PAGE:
David Jablonski

Take the power back


Oliver Reichenstein writes:

“In the cellphone of an 11-year-old, the browser is not, as you might think, “the Internet”. He doesn’t know exactly what a browser is and how to use it. Apps bring him there sometimes. To a chatting teen, the address bar is a cousin of the terminal.”

Self-publishing was once a revolutionary concept. Then Facebook, Medium and YouTube came along. Your thoughts became a commodity. Many of these ecosystems want us to think they are open, but quite the opposite is true. Suddenly, me typing this article in my FTP client and uploading it to my own web server doesn't feel so old-fashioned. Maybe it was the right thing to do all along.

“Blogging is so out of fashion that it is almost fashionable again. (...) And it’s writing as opposed to liking, thinking as opposed to reacting, owning your traffic as opposed to building up your Facebook followers that one day a Zuckerberg will take away from you when it suits his needs.”

Read “Take the power back” on ia.net →

Inside Broadway's Secret Laboratory


Join the New York Times on a behind-the-scenes tour of the place where Broadway shows are rehearsed. Here, only an elevator ride separates the founding fathers in Hamilton from the icy world of Frozen.

Watch the video on nytimes.com →

Catching a runaway horse


In case you were ever wondering what that would look like.

Feel It Still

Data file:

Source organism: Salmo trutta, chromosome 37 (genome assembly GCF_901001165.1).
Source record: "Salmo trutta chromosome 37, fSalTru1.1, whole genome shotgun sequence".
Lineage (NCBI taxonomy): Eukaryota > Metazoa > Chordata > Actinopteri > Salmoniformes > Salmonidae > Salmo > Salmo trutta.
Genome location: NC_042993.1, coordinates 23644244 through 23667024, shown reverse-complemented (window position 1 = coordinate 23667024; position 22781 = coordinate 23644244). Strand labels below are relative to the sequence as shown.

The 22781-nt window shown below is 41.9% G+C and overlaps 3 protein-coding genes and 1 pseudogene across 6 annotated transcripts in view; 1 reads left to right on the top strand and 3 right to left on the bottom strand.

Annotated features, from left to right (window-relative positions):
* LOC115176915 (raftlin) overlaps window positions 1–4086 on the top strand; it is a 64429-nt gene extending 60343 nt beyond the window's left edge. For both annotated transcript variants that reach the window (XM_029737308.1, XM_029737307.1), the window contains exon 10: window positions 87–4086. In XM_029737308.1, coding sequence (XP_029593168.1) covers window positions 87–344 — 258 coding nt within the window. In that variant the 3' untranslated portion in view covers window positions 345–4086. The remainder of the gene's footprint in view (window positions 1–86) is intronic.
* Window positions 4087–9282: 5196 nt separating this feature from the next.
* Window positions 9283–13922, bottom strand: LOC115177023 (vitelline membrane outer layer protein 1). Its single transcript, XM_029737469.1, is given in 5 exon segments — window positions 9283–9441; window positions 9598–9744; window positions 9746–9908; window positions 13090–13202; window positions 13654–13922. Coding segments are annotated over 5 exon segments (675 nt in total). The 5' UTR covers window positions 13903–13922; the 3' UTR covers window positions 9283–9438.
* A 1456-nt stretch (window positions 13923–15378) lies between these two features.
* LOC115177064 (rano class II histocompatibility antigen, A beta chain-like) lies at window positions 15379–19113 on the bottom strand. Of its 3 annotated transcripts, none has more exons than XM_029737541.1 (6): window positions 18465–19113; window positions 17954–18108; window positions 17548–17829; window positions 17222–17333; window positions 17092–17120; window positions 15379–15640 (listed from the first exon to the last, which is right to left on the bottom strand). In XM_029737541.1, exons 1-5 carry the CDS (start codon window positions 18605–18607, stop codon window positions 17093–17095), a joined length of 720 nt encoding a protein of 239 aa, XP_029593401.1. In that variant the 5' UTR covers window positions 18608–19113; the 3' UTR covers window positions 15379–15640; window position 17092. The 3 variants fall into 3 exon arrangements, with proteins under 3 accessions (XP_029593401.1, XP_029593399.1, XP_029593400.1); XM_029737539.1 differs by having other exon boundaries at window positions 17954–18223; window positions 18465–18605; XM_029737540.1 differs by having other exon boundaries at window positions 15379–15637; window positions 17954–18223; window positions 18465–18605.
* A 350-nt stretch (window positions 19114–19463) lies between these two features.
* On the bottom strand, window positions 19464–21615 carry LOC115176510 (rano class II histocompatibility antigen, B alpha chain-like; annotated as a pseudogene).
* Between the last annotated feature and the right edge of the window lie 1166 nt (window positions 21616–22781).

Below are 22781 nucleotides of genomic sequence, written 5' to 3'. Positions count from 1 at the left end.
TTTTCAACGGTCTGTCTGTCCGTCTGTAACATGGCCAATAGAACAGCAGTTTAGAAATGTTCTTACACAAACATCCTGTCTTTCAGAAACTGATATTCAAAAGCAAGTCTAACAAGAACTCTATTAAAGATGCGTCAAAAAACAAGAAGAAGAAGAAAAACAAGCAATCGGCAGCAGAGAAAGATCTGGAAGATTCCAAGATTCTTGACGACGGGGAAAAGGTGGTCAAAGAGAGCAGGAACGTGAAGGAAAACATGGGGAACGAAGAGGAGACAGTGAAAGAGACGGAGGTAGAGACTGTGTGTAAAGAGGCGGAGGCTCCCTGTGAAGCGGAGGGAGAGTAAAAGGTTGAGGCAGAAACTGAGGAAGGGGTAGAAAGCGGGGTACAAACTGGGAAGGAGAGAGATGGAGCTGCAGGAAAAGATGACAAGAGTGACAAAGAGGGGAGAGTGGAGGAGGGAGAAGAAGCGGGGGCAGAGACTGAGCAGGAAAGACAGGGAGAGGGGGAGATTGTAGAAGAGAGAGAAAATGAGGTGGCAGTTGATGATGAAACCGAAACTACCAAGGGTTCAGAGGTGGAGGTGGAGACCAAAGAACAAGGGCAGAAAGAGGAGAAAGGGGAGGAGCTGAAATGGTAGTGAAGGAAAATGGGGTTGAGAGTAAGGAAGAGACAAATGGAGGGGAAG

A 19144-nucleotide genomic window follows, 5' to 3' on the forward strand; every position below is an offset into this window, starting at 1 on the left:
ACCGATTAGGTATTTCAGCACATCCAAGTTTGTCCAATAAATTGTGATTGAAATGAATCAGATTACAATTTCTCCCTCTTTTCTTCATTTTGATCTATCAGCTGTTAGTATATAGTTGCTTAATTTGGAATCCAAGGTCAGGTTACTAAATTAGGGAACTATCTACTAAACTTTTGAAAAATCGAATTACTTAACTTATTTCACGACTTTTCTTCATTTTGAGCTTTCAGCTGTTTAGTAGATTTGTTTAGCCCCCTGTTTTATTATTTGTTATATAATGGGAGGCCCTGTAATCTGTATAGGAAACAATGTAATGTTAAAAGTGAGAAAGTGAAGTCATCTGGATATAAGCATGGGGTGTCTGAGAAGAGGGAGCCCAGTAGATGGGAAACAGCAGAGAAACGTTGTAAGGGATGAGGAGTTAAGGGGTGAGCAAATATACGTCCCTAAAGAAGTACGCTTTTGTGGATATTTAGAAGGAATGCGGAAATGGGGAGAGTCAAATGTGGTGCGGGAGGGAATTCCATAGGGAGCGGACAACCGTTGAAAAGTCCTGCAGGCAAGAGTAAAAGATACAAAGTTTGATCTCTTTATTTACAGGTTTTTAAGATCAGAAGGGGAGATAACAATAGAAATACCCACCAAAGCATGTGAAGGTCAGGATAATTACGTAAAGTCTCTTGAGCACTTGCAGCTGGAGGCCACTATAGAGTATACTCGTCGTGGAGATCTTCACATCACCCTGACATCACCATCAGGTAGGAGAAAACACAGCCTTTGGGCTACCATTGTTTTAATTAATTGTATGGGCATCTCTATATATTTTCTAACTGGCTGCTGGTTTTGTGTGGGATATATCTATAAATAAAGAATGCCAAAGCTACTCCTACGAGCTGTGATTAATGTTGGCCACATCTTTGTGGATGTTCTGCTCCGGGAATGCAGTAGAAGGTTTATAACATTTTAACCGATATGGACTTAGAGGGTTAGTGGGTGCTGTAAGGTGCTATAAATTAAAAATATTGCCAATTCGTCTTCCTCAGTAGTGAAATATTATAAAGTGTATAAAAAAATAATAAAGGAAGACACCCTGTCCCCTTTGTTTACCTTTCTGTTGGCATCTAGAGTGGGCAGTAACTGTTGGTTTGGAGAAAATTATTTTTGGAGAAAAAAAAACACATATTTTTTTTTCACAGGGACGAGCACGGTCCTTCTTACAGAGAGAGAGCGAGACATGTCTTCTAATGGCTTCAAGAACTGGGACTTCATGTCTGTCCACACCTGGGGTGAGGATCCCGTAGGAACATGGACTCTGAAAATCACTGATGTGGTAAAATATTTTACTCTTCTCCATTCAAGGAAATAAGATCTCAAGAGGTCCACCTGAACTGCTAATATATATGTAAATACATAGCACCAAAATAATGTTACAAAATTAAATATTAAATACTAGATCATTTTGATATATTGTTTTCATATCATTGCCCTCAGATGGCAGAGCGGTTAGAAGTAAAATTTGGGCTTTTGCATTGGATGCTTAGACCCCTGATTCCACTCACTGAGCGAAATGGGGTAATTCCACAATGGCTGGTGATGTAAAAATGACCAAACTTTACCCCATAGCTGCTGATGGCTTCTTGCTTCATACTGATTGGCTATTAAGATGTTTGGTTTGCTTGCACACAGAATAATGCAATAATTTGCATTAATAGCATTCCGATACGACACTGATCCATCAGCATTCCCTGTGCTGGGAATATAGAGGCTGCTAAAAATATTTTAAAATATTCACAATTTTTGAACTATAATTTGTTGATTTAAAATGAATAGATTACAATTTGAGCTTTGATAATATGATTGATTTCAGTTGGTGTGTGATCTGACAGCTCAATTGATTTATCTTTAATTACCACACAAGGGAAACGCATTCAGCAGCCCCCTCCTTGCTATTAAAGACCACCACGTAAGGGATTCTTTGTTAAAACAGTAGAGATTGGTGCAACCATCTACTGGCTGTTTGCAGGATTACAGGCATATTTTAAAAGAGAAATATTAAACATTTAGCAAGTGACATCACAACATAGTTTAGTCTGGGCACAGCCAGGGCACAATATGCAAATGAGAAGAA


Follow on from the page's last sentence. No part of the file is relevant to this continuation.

Watching music happen live (even if it's just on video) makes any song instantly better.

The Broccoli Tree


“When you share something, you risk losing it.”



Part human, part bird.
Also, First Aid Kit is a great music choice for this. You'd expect massive beats like in every second GoPro video, but I'm glad he went down a different route. Well, flew down.

No Jail Time


The New York Times did an impressing Op-Doc regarding a genre of documentary filmmaking I didn't even know existed. In the US, lawyers are allowed to make films to lure judges into making their sentence a little less severe (or in some cases, a lot less severe). Documentary filmmaking entails a lot of ethical greyareas – how close to reality can a film even be?

“Dip to black, baby.”



Christmas Music


It's the first Advent, which means we can officially switch from Pre-Christmas Music to Christmas Music. I made two playlists this year. The Alternative one is my favourite and includes some christmas songs you probably haven't heard before. The classics are, well, the classics.

Christmas Alternative

Christmas Classics

Making A Plan


Together with some fellow students, I'm shooting a documentary. At the heart, this is something that I enjoy. I enjoy working with the medium of film; I enjoy the technicalities, I enjoy the storytelling. But that's not enough to make a documentary.